Cracks in water pipes start off extremely small, and are thus impossible to detect over many miles of pipes. Over time water does its thing, steadily widening the crack until catastrophe ensues and you have a water main break. If the crack could have been detected when it was still miniscule, it would have been easy, quick and cheap to repair. Cleaning up after a water main break, however, is a messy, prolonged and expensive affair.
Robotics engineer Dr. You Wu spent six years creating something that could solve that problem. Current water leak detecting technology relies on sound, using microphones attached to pipes to listen for changes in water pressure. But that technology only works for relatively large leaks--10 gallons per minute of water or more--and only works in metal, not plastic, pipes.
Dr. Wu's solution can detect leaks of just 1 GPM, coming from cracks as small as 4mm, and in any sort of pipe. His Watchtower Lighthouse Robot is a small, soft shuttlecock that is inserted directly into a pipe and is borne along by the water flow. As it passes a leak, the slight diversion of water tugs on the skirt of the shuttlecock. Soft sensors around the perimeter log the direction of the tug, as well as the shuttlecock's location in 3D space.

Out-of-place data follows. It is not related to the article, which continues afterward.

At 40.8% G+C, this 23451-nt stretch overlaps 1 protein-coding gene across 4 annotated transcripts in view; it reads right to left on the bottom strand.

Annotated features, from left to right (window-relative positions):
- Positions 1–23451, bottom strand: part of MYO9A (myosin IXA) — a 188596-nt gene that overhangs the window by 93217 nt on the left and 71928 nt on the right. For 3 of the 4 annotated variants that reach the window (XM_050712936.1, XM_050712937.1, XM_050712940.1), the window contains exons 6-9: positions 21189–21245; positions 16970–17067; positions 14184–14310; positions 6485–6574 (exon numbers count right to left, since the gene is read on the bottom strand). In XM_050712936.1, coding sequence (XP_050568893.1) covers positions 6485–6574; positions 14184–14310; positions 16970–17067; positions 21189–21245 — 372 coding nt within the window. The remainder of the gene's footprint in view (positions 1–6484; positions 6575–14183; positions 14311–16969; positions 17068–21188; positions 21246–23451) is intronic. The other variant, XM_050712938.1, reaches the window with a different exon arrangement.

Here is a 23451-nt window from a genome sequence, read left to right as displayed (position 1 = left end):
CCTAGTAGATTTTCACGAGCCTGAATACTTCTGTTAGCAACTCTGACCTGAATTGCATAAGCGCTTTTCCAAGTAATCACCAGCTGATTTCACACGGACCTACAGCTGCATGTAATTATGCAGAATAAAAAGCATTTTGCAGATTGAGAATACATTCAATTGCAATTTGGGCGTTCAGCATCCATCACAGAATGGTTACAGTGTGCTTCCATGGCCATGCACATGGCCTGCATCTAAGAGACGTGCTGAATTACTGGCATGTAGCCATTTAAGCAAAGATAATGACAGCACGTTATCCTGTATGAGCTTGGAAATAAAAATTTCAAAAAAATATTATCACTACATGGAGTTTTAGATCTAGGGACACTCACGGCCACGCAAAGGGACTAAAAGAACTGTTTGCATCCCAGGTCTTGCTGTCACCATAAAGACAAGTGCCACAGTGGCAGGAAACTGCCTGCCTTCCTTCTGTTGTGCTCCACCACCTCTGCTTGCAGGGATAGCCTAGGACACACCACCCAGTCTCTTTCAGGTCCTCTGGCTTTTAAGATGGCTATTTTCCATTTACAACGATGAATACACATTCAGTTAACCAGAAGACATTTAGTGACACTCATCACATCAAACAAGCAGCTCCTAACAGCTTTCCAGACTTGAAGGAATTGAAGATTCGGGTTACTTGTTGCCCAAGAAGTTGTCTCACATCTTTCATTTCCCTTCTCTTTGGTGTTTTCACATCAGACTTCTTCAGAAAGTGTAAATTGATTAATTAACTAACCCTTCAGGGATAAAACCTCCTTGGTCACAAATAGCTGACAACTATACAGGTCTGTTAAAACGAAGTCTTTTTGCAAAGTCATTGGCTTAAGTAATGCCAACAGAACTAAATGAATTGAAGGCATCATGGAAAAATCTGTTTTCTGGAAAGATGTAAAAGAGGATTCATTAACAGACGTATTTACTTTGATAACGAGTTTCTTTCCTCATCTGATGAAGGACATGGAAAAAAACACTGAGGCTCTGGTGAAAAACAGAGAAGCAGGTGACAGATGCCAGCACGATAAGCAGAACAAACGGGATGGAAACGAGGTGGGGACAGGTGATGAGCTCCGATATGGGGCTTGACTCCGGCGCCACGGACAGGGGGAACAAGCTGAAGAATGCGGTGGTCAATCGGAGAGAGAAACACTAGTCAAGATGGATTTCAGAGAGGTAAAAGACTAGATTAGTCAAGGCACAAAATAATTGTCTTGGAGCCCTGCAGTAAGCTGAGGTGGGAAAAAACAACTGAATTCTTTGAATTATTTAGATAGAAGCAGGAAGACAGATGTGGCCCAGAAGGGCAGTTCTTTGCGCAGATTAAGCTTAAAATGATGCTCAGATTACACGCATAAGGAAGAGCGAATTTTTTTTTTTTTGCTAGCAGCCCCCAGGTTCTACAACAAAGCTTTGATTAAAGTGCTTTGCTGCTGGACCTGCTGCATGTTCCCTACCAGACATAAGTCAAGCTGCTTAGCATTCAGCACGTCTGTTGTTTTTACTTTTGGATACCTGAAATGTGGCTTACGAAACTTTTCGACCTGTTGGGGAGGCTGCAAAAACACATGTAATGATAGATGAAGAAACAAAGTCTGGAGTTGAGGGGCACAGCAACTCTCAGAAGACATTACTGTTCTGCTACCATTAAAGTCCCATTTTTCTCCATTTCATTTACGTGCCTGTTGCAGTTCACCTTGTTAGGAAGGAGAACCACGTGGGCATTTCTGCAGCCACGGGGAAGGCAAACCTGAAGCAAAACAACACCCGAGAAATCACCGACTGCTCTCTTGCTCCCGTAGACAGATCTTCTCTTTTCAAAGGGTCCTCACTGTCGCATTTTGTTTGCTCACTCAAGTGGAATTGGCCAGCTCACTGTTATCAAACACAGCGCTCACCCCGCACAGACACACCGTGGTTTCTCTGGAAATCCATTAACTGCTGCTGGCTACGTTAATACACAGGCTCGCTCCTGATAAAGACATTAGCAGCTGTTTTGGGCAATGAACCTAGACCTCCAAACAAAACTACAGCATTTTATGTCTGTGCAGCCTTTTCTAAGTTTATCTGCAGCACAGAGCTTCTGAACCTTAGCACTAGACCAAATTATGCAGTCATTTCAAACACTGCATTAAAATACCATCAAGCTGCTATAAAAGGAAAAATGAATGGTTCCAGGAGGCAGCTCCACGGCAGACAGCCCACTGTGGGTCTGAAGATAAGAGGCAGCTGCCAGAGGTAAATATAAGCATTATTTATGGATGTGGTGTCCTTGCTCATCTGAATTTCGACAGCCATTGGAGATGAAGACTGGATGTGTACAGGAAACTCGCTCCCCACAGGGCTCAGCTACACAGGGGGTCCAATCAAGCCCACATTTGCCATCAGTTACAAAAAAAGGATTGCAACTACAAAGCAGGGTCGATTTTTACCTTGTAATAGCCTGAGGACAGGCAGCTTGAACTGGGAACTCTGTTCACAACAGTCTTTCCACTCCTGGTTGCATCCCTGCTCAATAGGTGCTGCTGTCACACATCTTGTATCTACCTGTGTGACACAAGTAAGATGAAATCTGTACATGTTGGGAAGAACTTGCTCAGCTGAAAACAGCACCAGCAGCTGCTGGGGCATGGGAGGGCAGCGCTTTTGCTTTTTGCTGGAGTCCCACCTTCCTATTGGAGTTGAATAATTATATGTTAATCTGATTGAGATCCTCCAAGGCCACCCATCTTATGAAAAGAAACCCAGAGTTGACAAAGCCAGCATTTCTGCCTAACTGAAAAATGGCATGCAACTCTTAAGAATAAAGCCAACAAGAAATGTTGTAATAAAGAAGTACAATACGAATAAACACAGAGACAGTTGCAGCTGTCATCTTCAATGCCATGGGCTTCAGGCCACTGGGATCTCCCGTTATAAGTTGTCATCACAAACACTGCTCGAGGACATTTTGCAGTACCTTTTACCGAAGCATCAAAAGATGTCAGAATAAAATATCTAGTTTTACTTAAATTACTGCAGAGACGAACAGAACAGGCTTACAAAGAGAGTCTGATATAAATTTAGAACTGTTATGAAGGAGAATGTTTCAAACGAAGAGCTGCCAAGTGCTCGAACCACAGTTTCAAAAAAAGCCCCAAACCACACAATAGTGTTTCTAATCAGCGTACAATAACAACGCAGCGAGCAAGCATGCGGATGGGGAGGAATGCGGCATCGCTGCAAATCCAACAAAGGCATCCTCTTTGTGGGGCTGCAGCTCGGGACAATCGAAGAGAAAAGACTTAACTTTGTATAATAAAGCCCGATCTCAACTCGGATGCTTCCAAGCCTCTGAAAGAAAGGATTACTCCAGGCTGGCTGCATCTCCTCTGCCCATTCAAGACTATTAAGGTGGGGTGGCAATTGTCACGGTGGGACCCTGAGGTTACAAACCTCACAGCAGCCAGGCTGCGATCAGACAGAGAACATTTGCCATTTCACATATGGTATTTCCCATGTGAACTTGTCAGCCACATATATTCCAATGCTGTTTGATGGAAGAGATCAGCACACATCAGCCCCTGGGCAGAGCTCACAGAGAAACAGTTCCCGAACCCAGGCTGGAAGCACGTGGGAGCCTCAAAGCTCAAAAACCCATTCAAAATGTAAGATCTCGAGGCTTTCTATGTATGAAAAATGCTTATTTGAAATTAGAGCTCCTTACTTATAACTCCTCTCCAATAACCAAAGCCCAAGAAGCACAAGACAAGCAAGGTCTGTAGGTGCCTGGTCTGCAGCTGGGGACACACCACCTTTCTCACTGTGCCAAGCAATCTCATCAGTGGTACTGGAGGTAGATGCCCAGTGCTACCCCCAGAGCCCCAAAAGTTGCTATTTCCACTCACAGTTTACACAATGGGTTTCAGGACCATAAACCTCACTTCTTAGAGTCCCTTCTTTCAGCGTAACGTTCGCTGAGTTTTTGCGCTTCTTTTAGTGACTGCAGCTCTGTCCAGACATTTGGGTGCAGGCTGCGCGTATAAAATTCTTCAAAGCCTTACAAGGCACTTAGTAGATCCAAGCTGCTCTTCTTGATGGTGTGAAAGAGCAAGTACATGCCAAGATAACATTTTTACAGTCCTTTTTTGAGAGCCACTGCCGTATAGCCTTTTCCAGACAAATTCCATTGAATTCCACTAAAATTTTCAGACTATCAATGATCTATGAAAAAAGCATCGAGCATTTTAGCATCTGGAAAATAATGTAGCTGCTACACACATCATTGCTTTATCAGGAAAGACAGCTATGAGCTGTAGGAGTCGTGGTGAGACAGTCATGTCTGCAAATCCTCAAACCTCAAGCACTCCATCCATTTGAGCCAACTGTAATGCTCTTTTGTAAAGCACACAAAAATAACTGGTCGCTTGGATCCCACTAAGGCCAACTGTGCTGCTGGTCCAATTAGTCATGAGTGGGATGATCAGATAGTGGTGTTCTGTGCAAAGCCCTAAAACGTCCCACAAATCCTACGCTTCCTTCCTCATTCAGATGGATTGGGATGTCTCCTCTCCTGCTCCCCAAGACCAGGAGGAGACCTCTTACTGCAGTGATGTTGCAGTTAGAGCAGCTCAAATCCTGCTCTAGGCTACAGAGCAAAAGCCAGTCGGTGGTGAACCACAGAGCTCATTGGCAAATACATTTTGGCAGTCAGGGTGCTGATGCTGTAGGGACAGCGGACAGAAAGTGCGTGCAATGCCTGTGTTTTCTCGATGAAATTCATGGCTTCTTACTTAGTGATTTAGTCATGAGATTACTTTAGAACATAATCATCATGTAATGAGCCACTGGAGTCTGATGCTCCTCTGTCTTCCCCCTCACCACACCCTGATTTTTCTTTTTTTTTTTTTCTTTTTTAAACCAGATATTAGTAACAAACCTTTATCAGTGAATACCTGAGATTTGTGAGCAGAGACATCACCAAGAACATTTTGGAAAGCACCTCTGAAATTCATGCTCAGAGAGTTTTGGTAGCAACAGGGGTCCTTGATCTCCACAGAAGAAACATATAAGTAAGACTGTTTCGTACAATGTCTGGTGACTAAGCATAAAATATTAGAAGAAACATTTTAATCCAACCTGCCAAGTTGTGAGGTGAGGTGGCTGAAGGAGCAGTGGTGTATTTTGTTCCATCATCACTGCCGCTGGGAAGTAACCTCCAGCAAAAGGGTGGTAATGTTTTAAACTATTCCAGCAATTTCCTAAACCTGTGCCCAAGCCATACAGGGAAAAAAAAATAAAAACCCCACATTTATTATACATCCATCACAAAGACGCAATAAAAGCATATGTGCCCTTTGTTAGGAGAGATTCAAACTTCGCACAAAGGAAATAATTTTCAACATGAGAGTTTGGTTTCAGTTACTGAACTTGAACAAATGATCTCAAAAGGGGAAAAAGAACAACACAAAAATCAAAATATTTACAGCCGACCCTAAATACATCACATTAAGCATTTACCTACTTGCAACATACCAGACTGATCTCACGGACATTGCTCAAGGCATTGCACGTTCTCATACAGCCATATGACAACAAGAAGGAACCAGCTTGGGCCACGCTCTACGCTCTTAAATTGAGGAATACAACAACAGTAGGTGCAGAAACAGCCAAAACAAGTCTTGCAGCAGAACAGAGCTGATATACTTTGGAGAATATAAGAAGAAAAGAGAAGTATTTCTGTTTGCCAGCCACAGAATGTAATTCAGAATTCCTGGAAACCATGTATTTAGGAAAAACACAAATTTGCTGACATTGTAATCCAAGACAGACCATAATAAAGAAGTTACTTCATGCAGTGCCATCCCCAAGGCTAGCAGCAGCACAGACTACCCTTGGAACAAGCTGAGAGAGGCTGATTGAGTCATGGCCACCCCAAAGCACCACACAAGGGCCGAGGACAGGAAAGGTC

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The shuttlecock is captured in a waiting net at a T-junction or hydrant further down the line. It wirelessly transmits its data to the operator's computer, and the location of the leak pops up on Google Maps. "No digging is required, and there is no need for any interruption of the water service," Dr. Wu writes.
That news report is from January. Later in the year, the Lighthouse Robot became the U.S. winner of the James Dyson Award: